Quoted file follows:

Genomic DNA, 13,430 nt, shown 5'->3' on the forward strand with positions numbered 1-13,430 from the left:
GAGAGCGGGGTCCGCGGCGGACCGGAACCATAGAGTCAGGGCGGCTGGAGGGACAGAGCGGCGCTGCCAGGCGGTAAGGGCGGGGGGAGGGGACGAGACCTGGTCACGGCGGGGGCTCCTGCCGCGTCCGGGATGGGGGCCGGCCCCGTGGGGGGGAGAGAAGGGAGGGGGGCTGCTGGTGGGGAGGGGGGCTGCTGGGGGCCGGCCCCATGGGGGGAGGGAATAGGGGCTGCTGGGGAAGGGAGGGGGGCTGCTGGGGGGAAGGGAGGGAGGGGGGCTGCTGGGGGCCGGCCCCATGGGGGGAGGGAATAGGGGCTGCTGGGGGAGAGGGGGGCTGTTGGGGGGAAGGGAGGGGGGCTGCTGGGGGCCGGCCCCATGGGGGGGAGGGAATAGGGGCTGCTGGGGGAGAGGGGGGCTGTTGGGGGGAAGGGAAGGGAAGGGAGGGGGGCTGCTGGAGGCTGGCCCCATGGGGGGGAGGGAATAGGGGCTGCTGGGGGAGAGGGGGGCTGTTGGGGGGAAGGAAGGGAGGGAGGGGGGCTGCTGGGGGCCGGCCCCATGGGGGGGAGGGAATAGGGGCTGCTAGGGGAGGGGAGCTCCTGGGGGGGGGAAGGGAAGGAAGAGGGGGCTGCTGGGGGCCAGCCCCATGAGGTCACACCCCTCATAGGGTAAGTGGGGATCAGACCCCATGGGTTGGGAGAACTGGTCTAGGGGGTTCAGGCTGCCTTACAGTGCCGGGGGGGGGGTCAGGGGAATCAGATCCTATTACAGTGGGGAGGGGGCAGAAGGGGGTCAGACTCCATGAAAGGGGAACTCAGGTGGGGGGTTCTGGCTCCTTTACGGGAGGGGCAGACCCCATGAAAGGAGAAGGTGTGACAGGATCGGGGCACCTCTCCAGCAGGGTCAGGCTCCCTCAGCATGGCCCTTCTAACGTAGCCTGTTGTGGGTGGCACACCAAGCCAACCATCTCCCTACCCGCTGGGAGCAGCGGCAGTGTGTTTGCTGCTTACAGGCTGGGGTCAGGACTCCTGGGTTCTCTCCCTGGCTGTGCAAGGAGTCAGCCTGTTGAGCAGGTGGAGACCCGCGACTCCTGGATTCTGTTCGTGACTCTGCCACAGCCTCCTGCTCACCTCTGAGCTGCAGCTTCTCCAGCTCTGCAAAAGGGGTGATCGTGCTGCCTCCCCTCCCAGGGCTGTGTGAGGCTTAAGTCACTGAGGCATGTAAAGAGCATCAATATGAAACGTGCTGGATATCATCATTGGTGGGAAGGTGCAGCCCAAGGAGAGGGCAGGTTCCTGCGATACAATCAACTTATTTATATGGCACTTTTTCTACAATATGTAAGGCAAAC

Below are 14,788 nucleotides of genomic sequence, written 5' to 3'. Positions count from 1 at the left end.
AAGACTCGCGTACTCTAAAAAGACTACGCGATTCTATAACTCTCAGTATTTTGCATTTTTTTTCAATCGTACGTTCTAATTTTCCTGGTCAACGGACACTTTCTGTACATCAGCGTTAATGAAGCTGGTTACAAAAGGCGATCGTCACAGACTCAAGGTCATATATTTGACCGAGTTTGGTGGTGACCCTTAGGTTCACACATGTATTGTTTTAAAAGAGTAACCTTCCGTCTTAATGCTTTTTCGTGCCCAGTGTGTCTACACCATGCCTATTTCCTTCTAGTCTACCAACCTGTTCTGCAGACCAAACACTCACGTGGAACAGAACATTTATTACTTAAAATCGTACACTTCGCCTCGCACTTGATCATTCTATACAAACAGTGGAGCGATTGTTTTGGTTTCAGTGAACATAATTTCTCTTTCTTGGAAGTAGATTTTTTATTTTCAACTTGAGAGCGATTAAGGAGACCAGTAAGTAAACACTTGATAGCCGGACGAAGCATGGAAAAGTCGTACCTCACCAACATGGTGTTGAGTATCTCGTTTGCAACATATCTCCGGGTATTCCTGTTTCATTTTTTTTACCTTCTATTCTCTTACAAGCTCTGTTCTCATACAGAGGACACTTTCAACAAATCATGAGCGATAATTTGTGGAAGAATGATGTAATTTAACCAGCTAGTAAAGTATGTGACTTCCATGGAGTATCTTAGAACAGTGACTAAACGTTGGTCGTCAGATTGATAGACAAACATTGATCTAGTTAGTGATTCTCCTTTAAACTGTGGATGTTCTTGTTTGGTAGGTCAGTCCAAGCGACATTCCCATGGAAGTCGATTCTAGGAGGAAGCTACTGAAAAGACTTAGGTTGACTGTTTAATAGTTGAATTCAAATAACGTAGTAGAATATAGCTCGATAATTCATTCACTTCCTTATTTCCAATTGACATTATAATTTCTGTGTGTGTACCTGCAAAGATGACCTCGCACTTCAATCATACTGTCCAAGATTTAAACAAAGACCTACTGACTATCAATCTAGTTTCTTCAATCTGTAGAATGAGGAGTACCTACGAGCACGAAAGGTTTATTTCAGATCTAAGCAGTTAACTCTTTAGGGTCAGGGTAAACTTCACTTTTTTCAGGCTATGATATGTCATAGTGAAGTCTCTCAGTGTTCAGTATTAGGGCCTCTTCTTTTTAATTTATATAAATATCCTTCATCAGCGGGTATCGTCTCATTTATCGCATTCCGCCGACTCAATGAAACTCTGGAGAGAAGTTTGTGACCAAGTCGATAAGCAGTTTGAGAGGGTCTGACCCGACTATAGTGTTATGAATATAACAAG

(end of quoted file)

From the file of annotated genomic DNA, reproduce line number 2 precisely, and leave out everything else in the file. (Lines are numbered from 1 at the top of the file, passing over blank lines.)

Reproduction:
GAGAGCGGGGTCCGCGGCGGACCGGAACCATAGAGTCAGGGCGGCTGGAGGGACAGAGCGGCGCTGCCAGGCGGTAAGGGCGGGGGGAGGGGACGAGACCTGGTCACGGCGGGGGCTCCTGCCGCGTCCGGGATGGGGGCCGGCCCCGTGGGGGGGAGAGAAGGGAGGGGGGCTGCTGGTGGGGAGGGGGGCTGCTGGGGGCCGGCCCCATGGGGGGAGGGAATAGGGGCTGCTGGGGAAGGGAGGGGGGCTGCTGGGGGGAAGGGAGGGAGGGGGGCTGCTGGGGGCCGGCCCCATGGGGGGAGGGAATAGGGGCTGCTGGGGGAGAGGGGGGCTGTTGGGGGGAAGGGAGGGGGGCTGCTGGGGGCCGGCCCCATGGGGGGGAGGGAATAGGGGCTGCTGGGGGAGAGGGGGGCTGTTGGGGGGAAGGGAAGGGAAGGGAGGGGGGCTGCTGGAGGCTGGCCCCATGGGGGGGAGGGAATAGGGGCTGCTGGGGGAGAGGGGGGCTGTTGGGGGGAAGGAAGGGAGGGAGGGGGGCTGCTGGGGGCCGGCCCCATGGGGGGGAGGGAATAGGGGCTGCTAGGGGAGGGGAGCTCCTGGGGGGGGGAAGGGAAGGAAGAGGGGGCTGCTGGGGGCCAGCCCCATGAGGTCACACCCCTCATAGGGTAAGTGGGGATCAGACCCCATGGGTTGGGAGAACTGGTCTAGGGGGTTCAGGCTGCCTTACAGTGCCGGGGGGGGGGTCAGGGGAATCAGATCCTATTACAGTGGGGAGGGGGCAGAAGGGGGTCAGACTCCATGAAAGGGGAACTCAGGTGGGGGGTTCTGGCTCCTTTACGGGAGGGGCAGACCCCATGAAAGGAGAAGGTGTGACAGGATCGGGGCACCTCTCCAGCAGGGTCAGGCTCCCTCAGCATGGCCCTTCTAACGTAGCCTGTTGTGGGTGGCACACCAAGCCAACCATCTCCCTACCCGCTGGGAGCAGCGGCAGTGTGTTTGCTGCTTACAGGCTGGGGTCAGGACTCCTGGGTTCTCTCCCTGGCTGTGCAAGGAGTCAGCCTGTTGAGCAGGTGGAGACCCGCGACTCCTGGATTCTGTTCGTGACTCTGCCACAGCCTCCTGCTCACCTCTGAGCTGCAGCTTCTCCAGCTCTGCAAAAGGGGTGATCGTGCTGCCTCCCCTCCCAGGGCTGTGTGAGGCTTAAGTCACTGAGGCATGTAAAGAGCATCAATATGAAACGTGCTGGATATCATCATTGGTGGGAAGGTGCAGCCCAAGGAGAGGGCAGGTTCCTGCGATACAATCAACTTATTTATATGGCACTTTTTCTACAATATGTAAGGCAAAC